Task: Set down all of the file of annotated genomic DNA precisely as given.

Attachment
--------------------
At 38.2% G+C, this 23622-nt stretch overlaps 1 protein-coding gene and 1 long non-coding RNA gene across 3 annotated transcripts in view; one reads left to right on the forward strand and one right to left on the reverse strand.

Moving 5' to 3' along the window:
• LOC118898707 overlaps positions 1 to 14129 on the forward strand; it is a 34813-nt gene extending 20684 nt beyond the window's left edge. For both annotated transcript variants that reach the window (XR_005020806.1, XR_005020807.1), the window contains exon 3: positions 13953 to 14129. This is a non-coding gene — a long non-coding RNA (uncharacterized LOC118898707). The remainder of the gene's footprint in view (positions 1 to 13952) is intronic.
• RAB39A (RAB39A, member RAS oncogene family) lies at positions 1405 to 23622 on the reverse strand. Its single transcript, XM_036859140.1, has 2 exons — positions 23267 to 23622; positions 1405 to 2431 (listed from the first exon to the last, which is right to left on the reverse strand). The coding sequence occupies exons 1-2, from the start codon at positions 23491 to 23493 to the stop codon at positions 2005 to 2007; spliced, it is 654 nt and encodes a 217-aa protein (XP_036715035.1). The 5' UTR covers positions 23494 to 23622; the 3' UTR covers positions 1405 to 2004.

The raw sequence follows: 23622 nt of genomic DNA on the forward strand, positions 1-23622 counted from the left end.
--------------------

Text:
At 38.2% G+C, this 23622-nt stretch overlaps 1 protein-coding gene and 1 long non-coding RNA gene across 3 annotated transcripts in view; one reads left to right on the forward strand and one right to left on the reverse strand.

Moving 5' to 3' along the window:
• LOC118898707 overlaps positions 1 to 14129 on the forward strand; it is a 34813-nt gene extending 20684 nt beyond the window's left edge. For both annotated transcript variants that reach the window (XR_005020806.1, XR_005020807.1), the window contains exon 3: positions 13953 to 14129. This is a non-coding gene — a long non-coding RNA (uncharacterized LOC118898707). The remainder of the gene's footprint in view (positions 1 to 13952) is intronic.
• RAB39A (RAB39A, member RAS oncogene family) lies at positions 1405 to 23622 on the reverse strand. Its single transcript, XM_036859140.1, has 2 exons — positions 23267 to 23622; positions 1405 to 2431 (listed from the first exon to the last, which is right to left on the reverse strand). The coding sequence occupies exons 1-2, from the start codon at positions 23491 to 23493 to the stop codon at positions 2005 to 2007; spliced, it is 654 nt and encodes a 217-aa protein (XP_036715035.1). The 5' UTR covers positions 23494 to 23622; the 3' UTR covers positions 1405 to 2004.

The raw sequence follows: 23622 nt of genomic DNA on the forward strand, positions 1-23622 counted from the left end.